From Rosa Parks’ refusal to move to the back of the bus in Montgomery, Ala., to the “Little Rock Nine,” who defied school segregation in Arkansas, most of the civil rights clashes of the 20th century played out on the turf where the Confederacy had fought to preserve slavery 100 years earlier.
If a century seems like a long time for a culture of racism to persist, consider the findings of a recent study on the persistence of anti-Semitism in Germany: Communities that murdered their Jewish populations during the 14th-century Black Death pogroms were more likely to demonstrate a violent hatred of Jews nearly 600 years later. A culture of intolerance can be very persistent indeed.
Changing any aspect of culture—the norms, attitudes, and “unwritten rules” of a group—isn’t easy. Beliefs are passed down from parent to child—positions on everything from childbearing to religious beliefs to risk-taking are transmitted across generations. Newcomers, meanwhile, may be attracted by the culture of their chosen home—Europeans longing for smaller government and lower taxes choose to move to the United States, for example, while Americans looking for Big Brotherly government move in the other direction. Once they arrive, these migrants tend to take on the attitudes of those around them—American-born Italians hold more “American” views with each subsequent generation.
“Good” cultural attitudes—like trust and tolerance—may thus be sustained across generations. But the flipside is that “bad” attitudes—mutual hatred and xenophobia—may also persist.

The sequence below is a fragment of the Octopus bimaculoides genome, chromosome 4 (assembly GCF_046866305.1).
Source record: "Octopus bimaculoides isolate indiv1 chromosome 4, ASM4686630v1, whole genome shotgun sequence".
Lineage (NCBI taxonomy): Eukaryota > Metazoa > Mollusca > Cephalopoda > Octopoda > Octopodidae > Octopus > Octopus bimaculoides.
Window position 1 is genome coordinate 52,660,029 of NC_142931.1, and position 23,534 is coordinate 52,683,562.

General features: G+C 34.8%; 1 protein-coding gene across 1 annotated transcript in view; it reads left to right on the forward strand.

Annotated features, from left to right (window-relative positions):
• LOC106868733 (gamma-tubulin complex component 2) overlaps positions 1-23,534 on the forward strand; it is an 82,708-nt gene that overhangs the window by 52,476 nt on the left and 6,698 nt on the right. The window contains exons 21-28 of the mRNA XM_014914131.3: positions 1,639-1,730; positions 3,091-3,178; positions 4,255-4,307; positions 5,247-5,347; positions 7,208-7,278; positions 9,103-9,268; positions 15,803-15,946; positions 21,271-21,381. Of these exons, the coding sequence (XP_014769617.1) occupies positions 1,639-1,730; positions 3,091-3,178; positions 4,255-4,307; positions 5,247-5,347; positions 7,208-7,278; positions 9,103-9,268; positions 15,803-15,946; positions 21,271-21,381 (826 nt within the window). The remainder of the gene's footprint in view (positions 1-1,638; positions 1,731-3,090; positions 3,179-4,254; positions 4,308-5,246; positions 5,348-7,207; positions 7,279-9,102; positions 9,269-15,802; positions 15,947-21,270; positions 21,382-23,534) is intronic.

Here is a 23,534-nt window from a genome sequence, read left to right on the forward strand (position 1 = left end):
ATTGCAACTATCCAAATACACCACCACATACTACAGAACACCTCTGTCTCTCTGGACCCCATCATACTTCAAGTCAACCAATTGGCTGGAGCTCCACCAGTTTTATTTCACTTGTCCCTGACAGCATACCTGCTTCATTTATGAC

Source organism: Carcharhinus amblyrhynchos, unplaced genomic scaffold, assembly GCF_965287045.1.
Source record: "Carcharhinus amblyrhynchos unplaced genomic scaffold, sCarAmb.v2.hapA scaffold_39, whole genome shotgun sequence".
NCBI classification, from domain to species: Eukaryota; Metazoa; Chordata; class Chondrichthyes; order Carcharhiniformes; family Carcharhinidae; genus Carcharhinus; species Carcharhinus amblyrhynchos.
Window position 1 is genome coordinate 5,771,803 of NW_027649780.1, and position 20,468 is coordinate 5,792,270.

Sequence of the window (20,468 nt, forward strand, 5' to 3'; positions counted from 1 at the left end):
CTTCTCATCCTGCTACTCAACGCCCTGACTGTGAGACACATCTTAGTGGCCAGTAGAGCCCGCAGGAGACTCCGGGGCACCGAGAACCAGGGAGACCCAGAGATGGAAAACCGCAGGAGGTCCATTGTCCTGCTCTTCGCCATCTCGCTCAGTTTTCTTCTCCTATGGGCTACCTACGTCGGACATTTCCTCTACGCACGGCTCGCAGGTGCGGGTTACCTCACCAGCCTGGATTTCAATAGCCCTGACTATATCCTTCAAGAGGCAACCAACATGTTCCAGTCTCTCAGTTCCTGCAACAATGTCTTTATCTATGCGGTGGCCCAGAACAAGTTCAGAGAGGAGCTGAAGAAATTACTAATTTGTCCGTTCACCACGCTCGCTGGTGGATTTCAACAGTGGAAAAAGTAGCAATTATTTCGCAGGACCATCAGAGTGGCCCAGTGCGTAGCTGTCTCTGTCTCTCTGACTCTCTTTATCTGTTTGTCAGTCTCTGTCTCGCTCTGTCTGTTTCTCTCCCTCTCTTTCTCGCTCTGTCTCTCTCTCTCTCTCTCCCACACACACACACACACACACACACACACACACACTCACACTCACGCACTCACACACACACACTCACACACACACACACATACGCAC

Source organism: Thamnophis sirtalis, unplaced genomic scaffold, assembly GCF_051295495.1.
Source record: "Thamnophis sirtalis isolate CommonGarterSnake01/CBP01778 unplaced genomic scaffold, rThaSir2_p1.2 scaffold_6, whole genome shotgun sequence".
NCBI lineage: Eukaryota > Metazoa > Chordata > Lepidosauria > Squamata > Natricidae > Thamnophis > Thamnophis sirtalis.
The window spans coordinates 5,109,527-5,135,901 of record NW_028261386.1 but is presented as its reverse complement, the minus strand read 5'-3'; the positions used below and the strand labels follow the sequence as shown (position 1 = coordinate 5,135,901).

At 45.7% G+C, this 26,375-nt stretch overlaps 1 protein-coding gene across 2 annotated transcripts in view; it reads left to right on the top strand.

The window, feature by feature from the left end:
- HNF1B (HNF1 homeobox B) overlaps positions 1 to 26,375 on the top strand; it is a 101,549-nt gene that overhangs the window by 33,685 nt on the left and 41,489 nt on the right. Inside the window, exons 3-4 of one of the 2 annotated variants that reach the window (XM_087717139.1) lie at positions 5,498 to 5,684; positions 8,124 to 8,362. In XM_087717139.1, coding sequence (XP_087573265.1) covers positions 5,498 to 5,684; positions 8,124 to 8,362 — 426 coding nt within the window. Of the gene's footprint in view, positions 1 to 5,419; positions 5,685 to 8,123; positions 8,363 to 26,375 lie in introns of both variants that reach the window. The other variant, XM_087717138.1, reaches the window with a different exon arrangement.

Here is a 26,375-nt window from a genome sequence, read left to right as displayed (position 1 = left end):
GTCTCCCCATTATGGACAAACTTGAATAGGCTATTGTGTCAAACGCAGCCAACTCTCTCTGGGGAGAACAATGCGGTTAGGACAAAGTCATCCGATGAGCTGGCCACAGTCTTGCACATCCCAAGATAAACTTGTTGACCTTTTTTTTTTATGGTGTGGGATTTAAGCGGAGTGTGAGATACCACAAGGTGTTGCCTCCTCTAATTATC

The authors of the new study, Nico Voigtländer of UCLA and Joachim Voth of the Universitat Pompeu Fabra in Spain, examine the historical roots of the virulent anti-Semitism that found expression in Nazi-era Germany. In a sense, their analysis can be seen as providing a foundation for the highly controversial thesis put forth by former Harvard professor Daniel Goldhagen in Hitler’s Willing Executioners. Goldhagen argued that the German people exhibited a deeply rooted “eliminationist” anti-Semitism that had developed over centuries, which made them ready accomplices in carrying out Hitler’s Final Solution.
To compare medieval anti-Semitism to more recent animosity toward Jews, the researchers combine historical records from Germania Judaica, which documented the Jewish communities of the Holy Roman Empire, with data on the rise of anti-Semitism under Hitler, collected in Klaus-Dieter Alicke’s Encyclopaedia of Jewish Communities in German-speaking Areas.